We got to the park well before 7am where security was waiting at the screening area but not yet open. It was a pretty chilly winter morning by Orlando standards and only a couple dozen of us were waiting by 7am. We went through security into the plaza area outside the Magic Kingdom entry gates and took a few minutes to grab a picture of the now empty, but usually crowded, plaza area.

Instructions for Early Morning Magic on the Disney website say to check in at the far left area of the park entry area. At 7:16am, cast members began checking people in for Early Morning Magic, train tours and dining reservations.

You are given a special “Early Morning Magic” wristband that has to be placed on your right wrist. At the entry to each Fantasyland attraction, we were asked to show our wristband.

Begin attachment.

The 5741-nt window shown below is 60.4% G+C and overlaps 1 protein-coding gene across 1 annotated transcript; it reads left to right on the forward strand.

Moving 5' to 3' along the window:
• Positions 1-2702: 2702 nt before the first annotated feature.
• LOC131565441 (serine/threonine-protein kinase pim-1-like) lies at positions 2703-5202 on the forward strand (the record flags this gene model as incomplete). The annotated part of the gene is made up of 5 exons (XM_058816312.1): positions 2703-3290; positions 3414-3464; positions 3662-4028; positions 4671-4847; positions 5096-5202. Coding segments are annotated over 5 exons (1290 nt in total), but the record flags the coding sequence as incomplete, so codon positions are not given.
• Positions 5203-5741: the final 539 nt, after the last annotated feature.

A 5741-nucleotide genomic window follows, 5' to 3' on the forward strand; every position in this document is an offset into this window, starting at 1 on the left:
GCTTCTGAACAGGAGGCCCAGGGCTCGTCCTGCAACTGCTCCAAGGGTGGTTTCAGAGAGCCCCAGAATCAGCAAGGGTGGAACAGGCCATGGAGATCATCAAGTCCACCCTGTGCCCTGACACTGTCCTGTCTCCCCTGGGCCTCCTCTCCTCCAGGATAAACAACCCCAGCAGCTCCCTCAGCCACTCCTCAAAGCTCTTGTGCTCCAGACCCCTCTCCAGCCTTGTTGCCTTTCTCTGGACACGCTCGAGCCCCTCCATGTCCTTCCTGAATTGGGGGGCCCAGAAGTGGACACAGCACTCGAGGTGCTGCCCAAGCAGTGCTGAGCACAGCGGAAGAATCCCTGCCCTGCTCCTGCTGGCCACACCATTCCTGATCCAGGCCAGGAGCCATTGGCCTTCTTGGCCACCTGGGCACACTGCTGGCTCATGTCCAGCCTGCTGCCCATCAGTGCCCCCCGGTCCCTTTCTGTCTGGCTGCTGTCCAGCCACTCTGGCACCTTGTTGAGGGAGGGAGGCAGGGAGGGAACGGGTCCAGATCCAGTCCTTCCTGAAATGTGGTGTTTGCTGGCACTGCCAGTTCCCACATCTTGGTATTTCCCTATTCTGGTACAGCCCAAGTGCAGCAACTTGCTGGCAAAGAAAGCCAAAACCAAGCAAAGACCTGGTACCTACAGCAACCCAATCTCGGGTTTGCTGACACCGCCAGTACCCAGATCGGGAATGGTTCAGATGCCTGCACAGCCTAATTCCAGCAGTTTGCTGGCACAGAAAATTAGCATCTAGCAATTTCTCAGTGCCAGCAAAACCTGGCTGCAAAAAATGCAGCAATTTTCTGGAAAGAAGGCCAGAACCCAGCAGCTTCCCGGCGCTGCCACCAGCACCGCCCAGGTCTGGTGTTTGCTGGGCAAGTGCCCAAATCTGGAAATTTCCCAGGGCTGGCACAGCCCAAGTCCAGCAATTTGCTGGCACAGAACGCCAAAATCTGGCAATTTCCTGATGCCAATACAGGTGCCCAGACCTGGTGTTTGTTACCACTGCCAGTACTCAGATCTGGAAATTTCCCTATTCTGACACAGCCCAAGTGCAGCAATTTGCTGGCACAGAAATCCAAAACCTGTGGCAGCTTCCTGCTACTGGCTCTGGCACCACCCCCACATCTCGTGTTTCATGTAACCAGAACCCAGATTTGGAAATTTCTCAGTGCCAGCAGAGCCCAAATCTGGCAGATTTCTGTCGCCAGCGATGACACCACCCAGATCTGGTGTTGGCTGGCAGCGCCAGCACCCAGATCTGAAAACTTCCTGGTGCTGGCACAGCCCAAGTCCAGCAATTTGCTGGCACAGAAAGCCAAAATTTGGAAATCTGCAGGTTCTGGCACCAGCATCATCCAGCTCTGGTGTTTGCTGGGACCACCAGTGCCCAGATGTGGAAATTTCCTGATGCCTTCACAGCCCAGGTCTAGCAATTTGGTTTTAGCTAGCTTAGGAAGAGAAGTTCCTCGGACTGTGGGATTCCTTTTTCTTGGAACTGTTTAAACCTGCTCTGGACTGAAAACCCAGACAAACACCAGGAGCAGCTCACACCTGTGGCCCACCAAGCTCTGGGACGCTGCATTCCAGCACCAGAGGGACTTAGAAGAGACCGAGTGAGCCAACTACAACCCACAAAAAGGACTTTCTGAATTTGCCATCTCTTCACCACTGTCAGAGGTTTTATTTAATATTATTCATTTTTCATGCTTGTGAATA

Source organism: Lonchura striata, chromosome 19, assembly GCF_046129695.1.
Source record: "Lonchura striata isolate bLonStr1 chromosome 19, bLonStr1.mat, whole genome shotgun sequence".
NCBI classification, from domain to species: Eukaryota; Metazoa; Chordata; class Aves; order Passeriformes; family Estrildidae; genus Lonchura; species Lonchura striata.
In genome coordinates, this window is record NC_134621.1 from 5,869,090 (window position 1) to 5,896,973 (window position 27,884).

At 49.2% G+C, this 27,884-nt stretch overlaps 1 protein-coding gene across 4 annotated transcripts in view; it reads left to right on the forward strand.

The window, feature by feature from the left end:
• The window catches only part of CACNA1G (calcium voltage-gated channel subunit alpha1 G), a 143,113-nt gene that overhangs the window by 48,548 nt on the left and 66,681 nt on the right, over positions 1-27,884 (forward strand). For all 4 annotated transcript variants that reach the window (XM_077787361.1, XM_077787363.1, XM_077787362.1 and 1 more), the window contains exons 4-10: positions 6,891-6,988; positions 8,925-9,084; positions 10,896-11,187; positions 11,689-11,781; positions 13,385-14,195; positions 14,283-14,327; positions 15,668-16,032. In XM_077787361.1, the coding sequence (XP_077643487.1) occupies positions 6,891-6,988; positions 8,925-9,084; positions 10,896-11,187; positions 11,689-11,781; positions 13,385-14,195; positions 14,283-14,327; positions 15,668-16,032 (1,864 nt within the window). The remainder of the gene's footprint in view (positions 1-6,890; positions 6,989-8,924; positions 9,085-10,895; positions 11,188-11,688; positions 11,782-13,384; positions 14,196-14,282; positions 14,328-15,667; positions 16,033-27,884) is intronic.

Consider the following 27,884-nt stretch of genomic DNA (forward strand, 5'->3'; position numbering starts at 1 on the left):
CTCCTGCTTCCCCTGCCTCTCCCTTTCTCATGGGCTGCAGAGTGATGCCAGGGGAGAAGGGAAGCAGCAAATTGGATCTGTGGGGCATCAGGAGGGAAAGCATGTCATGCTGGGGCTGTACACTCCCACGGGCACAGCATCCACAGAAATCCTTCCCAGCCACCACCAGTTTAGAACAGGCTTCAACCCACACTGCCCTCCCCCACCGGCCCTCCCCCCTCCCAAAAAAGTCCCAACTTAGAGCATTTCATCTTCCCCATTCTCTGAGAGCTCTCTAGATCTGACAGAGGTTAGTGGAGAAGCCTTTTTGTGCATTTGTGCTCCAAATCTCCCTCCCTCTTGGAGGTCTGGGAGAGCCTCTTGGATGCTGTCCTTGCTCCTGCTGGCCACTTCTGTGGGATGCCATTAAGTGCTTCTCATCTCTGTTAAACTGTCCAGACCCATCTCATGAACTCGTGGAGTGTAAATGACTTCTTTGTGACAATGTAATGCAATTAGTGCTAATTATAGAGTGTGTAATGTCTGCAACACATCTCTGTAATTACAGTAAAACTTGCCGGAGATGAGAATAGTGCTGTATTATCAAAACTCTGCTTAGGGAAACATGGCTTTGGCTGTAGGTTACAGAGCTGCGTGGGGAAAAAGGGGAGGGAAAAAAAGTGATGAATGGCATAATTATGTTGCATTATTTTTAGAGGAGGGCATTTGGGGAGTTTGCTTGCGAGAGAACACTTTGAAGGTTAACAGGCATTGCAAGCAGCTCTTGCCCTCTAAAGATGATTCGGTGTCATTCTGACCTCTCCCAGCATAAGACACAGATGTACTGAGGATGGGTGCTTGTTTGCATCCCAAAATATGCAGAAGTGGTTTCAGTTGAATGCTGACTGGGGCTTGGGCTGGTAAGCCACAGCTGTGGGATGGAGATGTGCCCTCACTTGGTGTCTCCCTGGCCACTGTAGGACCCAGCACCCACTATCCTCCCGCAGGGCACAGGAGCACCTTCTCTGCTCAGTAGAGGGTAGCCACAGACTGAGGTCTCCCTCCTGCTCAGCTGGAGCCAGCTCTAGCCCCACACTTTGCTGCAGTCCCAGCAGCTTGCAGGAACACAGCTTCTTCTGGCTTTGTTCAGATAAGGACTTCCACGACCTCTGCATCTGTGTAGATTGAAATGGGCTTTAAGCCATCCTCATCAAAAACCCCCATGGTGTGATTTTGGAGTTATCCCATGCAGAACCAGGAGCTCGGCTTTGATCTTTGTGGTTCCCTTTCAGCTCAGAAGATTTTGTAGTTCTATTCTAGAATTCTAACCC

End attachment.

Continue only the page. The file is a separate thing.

By 7:19am, I was through the ticket readers and a small group of us were held just outside the tunnel that goes underneath the Walt Disney World Railroad. This is where we stood for the next almost 20 minutes. I’d read a few reviews of Fantasyland Early Morning Magic, and most suggested you’d be able to get in the park by 7:30am. That meant you’d actually be in Fantasyland by the 7:45am start. By 7:40am we were still in our holding spot, and a decent number of people were behind us waiting at the tunnel, though it was not a large crowd by Disney standards.

My dad and I estimated a couple of hundred people, including all the dining, tour and Early Morning Magic guests. Unfortunately for us, we weren’t allowed past the railroad tunnel until 7:46am — meaning, in my head $3.22 had just gone down the drain for a wasted minute of magic. As soon as we were given the signal, I came as close to running as possible, pushing my son in his stroller and ensuring my dad was trailing close behind.